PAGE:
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Tag Archives: index funds

Lazy. . . Useless . . . Good for Nothing . . . That’s Not a Bad Investing Strategy

making investing easier

Kim recently commented on an article of mine saying “I am too lazy to try to beat the market, so I really like your style of investing.”  I wish everyone who invests was as lazy as Kim and me.  Lazy investing necessarily means that one passively invests in indexes, does not try to time the market, does not chase returns, and does not invest emotionally.  Lazy means buy-and-hold. I certainly can’t claim these ideas as my own.  I’m merely parroting what the likes of the following great investment minds have said in one form or another: Bill Gross, Peter Lynch, Jack Bogle, Burton Malkiel, etc.  Earlier this year, even the most successful investor of our time Warren Buffett recommended a simple portfolio of low-cost passive index funds for his estate. Recent market movements, and actually the volatility going all the way back to the 2000’s, might lead some to disavow a buy-and-hold strategy.  Listen to them and you might be thinking that you can create alpha and generate better returns by pursuing anything other than a buy-and-hold strategy.  But the question you have to ask yourself is “Do you think you’re smart enough to time the market’s movements?” The answer ...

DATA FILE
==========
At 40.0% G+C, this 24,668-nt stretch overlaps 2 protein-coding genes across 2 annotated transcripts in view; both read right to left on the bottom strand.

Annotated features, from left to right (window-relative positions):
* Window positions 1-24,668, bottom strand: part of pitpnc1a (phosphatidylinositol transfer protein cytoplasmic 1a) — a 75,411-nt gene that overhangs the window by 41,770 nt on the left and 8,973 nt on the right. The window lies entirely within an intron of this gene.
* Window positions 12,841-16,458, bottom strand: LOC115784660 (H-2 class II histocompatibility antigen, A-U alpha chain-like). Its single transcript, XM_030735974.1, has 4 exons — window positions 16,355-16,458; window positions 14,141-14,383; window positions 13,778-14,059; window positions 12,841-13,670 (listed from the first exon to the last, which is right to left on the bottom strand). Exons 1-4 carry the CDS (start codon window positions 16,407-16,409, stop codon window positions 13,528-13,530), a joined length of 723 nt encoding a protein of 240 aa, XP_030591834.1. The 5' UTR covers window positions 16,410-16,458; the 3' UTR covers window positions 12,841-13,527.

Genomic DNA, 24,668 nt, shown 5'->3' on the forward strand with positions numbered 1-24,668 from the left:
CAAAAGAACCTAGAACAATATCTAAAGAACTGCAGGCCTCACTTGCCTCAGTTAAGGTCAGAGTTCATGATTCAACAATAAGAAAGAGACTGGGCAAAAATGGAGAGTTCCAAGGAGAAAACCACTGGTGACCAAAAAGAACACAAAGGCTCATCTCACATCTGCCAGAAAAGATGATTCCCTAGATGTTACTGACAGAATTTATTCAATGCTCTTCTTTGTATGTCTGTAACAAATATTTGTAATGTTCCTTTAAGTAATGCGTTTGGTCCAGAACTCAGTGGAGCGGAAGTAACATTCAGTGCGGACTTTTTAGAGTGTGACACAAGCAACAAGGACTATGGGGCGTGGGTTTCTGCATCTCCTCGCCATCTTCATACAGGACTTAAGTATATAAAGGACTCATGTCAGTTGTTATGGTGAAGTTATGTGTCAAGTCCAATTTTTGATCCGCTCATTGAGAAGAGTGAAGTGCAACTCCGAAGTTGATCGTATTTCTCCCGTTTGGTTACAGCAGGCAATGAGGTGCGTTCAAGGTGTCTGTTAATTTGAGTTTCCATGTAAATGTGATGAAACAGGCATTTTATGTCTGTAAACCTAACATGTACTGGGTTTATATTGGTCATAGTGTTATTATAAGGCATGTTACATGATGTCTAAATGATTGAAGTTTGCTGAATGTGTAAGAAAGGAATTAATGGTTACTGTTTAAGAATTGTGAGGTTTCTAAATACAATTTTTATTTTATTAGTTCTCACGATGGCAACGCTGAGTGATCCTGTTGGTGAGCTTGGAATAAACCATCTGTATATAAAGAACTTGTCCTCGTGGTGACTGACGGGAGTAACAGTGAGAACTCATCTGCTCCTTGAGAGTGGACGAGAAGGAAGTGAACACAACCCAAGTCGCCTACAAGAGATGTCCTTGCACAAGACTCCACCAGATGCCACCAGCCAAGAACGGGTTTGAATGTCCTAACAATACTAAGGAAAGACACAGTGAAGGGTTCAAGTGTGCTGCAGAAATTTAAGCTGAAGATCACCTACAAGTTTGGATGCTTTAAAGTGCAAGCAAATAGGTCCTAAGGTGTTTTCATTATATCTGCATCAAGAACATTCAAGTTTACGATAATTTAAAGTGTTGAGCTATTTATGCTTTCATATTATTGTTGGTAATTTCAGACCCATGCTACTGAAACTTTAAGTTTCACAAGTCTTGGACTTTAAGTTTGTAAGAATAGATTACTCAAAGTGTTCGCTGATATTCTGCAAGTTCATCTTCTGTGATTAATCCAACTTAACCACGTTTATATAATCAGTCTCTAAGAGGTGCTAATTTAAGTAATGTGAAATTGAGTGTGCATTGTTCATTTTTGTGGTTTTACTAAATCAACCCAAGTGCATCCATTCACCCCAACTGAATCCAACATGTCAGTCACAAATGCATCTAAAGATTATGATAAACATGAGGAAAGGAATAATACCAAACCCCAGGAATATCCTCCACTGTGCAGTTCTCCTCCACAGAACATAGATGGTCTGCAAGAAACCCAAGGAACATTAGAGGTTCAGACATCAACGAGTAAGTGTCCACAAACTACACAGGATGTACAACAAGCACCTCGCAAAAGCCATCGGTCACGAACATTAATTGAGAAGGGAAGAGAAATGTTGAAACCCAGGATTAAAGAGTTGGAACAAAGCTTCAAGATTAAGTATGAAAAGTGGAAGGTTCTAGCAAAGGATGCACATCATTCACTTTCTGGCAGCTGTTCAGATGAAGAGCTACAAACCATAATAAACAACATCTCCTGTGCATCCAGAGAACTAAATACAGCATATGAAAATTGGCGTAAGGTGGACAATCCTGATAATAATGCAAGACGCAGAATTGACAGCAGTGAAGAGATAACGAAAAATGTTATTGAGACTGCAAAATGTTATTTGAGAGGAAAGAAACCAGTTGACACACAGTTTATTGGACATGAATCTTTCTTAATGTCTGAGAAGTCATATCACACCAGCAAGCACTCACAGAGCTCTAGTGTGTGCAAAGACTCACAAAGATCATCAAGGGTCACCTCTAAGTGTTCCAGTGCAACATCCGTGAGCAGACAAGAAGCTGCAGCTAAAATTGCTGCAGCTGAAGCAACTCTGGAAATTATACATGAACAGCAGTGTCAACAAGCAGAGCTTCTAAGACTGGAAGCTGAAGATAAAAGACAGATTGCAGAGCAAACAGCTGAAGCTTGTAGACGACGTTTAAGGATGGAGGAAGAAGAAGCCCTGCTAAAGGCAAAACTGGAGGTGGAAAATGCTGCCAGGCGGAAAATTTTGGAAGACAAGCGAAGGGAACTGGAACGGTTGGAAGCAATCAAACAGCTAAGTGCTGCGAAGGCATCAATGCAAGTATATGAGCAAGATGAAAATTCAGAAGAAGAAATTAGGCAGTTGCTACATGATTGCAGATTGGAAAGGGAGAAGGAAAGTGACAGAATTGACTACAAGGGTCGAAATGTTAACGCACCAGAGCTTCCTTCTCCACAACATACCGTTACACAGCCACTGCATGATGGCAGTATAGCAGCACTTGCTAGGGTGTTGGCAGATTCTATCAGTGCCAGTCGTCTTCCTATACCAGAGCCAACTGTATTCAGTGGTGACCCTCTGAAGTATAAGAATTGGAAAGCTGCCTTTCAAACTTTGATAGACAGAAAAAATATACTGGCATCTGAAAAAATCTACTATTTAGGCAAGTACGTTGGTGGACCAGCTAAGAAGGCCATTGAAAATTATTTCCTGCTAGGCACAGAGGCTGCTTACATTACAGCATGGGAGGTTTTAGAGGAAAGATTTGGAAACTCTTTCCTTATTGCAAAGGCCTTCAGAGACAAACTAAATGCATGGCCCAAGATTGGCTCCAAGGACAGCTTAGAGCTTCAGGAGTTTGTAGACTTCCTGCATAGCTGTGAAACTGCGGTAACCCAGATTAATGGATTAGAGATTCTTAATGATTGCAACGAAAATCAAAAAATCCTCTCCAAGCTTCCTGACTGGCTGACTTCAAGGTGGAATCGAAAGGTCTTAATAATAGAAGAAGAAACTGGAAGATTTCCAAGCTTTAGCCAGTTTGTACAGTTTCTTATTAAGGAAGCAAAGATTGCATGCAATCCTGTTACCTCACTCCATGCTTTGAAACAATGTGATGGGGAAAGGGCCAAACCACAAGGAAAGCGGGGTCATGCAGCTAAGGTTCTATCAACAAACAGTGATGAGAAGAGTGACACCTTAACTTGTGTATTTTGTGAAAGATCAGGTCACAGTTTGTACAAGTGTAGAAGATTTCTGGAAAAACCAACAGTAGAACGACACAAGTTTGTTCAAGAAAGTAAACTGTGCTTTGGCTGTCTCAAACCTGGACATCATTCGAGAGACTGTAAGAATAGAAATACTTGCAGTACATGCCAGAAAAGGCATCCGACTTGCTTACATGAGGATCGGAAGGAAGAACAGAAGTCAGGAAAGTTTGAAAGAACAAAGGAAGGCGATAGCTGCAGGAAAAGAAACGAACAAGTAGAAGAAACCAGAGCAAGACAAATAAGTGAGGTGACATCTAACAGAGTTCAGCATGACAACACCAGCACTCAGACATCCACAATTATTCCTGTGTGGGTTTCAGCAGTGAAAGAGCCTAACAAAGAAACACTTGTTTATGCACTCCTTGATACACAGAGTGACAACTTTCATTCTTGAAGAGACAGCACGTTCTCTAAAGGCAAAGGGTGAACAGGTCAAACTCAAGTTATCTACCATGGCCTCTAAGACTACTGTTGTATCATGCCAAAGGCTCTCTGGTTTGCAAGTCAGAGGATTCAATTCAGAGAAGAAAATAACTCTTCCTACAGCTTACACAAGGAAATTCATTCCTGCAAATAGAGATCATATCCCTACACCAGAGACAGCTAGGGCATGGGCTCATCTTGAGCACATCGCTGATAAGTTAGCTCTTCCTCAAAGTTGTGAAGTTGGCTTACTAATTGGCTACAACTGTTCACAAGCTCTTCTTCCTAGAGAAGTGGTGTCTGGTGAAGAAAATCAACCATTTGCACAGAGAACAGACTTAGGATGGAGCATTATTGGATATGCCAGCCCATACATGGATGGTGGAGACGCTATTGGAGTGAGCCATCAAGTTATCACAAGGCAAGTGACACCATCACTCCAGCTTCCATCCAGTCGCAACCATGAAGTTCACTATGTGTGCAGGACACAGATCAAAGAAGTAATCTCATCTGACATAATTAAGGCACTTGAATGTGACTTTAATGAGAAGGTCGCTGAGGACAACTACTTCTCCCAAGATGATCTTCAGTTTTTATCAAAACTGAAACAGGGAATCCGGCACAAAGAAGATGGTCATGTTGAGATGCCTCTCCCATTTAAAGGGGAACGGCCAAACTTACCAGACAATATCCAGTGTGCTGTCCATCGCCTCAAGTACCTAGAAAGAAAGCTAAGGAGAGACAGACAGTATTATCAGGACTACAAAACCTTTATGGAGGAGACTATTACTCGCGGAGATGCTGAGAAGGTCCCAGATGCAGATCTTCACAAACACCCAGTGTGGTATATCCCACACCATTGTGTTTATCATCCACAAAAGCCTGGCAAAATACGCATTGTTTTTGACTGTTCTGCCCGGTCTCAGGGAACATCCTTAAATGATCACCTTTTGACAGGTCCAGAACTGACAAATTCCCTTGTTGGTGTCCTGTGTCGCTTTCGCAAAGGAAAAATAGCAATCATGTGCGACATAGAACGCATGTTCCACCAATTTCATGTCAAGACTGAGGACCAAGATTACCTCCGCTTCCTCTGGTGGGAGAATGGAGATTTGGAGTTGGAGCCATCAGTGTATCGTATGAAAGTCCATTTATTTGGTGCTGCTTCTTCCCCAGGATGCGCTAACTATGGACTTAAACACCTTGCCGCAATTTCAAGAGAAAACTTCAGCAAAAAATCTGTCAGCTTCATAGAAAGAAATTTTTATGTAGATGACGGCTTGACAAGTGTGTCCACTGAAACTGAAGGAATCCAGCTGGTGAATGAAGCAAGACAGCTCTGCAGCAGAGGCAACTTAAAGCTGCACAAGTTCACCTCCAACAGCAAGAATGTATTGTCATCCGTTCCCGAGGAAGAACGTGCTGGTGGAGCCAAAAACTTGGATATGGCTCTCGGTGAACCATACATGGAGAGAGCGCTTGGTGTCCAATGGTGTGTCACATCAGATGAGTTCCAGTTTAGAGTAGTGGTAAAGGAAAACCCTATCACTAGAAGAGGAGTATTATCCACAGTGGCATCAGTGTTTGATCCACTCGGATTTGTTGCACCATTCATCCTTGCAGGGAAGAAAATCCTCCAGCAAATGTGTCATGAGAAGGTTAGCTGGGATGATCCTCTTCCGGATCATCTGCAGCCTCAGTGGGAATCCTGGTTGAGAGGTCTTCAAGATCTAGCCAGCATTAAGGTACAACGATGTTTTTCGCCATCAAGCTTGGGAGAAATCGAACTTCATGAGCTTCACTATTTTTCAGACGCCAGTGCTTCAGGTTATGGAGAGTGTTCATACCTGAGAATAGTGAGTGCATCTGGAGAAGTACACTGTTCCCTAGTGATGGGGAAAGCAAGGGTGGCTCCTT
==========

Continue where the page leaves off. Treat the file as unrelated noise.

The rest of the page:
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Advice for a Beginning Investor

I had the pleasure of discussing investing with one of my friends recently. She and her husband hadn’t really started saving for retirement. They also had a baby last year and wanted to look into options for college funds. I am certainly no expert, but I’ve learned a thing or two over the years, and I love to talk about money. It’s just hard to find anyone to talk with most of the time! It turns out they had already met with a financial planner who gave some recommendations, but she was unsure about his advice. It turns out she had already done quite a bit of research and just needed to pull the trigger. I think lots of people are in the same boat and end up doing nothing because they are scared of making the wrong investment choices. There is never a better time than now to start investing, and you don’t necessarily need a financial planner to do so. Financial Planners, Friend or Foe? I have nothing against having a financial planner. I know there are some amazing ones. I just don’t think any of them live in my town. I met with one a few years ...

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